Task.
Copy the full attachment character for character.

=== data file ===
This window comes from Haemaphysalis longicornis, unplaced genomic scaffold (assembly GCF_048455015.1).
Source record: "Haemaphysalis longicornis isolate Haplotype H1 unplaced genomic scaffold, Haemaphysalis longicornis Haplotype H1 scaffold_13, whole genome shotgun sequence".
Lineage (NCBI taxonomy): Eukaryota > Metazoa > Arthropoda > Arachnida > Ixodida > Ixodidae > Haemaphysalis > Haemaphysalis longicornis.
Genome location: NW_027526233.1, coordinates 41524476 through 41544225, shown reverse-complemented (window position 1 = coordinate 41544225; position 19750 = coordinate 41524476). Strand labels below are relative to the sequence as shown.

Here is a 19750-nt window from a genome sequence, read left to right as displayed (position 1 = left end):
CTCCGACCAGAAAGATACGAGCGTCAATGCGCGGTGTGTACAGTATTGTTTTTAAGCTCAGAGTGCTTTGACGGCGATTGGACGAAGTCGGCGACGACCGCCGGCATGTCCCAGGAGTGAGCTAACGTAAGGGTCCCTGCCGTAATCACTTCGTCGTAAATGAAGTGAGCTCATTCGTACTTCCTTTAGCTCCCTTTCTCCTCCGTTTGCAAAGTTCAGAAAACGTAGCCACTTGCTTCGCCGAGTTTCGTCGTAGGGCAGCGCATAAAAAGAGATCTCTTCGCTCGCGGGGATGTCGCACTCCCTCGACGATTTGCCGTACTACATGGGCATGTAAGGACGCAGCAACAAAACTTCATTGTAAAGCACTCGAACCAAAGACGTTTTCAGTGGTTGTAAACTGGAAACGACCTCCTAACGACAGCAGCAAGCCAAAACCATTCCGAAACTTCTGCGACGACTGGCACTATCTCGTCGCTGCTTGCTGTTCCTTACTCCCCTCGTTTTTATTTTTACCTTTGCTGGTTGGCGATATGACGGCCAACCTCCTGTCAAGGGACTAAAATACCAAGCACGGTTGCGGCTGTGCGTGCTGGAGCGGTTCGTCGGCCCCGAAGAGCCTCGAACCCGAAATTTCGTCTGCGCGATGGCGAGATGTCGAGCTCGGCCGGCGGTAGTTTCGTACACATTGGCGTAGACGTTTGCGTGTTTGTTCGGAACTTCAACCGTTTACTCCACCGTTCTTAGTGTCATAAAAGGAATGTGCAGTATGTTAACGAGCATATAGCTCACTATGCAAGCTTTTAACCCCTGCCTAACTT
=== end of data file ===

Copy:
This window comes from Haemaphysalis longicornis, unplaced genomic scaffold (assembly GCF_048455015.1).
Source record: "Haemaphysalis longicornis isolate Haplotype H1 unplaced genomic scaffold, Haemaphysalis longicornis Haplotype H1 scaffold_13, whole genome shotgun sequence".
Lineage (NCBI taxonomy): Eukaryota > Metazoa > Arthropoda > Arachnida > Ixodida > Ixodidae > Haemaphysalis > Haemaphysalis longicornis.
Genome location: NW_027526233.1, coordinates 41524476 through 41544225, shown reverse-complemented (window position 1 = coordinate 41544225; position 19750 = coordinate 41524476). Strand labels below are relative to the sequence as shown.

Here is a 19750-nt window from a genome sequence, read left to right as displayed (position 1 = left end):
CTCCGACCAGAAAGATACGAGCGTCAATGCGCGGTGTGTACAGTATTGTTTTTAAGCTCAGAGTGCTTTGACGGCGATTGGACGAAGTCGGCGACGACCGCCGGCATGTCCCAGGAGTGAGCTAACGTAAGGGTCCCTGCCGTAATCACTTCGTCGTAAATGAAGTGAGCTCATTCGTACTTCCTTTAGCTCCCTTTCTCCTCCGTTTGCAAAGTTCAGAAAACGTAGCCACTTGCTTCGCCGAGTTTCGTCGTAGGGCAGCGCATAAAAAGAGATCTCTTCGCTCGCGGGGATGTCGCACTCCCTCGACGATTTGCCGTACTACATGGGCATGTAAGGACGCAGCAACAAAACTTCATTGTAAAGCACTCGAACCAAAGACGTTTTCAGTGGTTGTAAACTGGAAACGACCTCCTAACGACAGCAGCAAGCCAAAACCATTCCGAAACTTCTGCGACGACTGGCACTATCTCGTCGCTGCTTGCTGTTCCTTACTCCCCTCGTTTTTATTTTTACCTTTGCTGGTTGGCGATATGACGGCCAACCTCCTGTCAAGGGACTAAAATACCAAGCACGGTTGCGGCTGTGCGTGCTGGAGCGGTTCGTCGGCCCCGAAGAGCCTCGAACCCGAAATTTCGTCTGCGCGATGGCGAGATGTCGAGCTCGGCCGGCGGTAGTTTCGTACACATTGGCGTAGACGTTTGCGTGTTTGTTCGGAACTTCAACCGTTTACTCCACCGTTCTTAGTGTCATAAAAGGAATGTGCAGTATGTTAACGAGCATATAGCTCACTATGCAAGCTTTTAACCCCTGCCTAACTT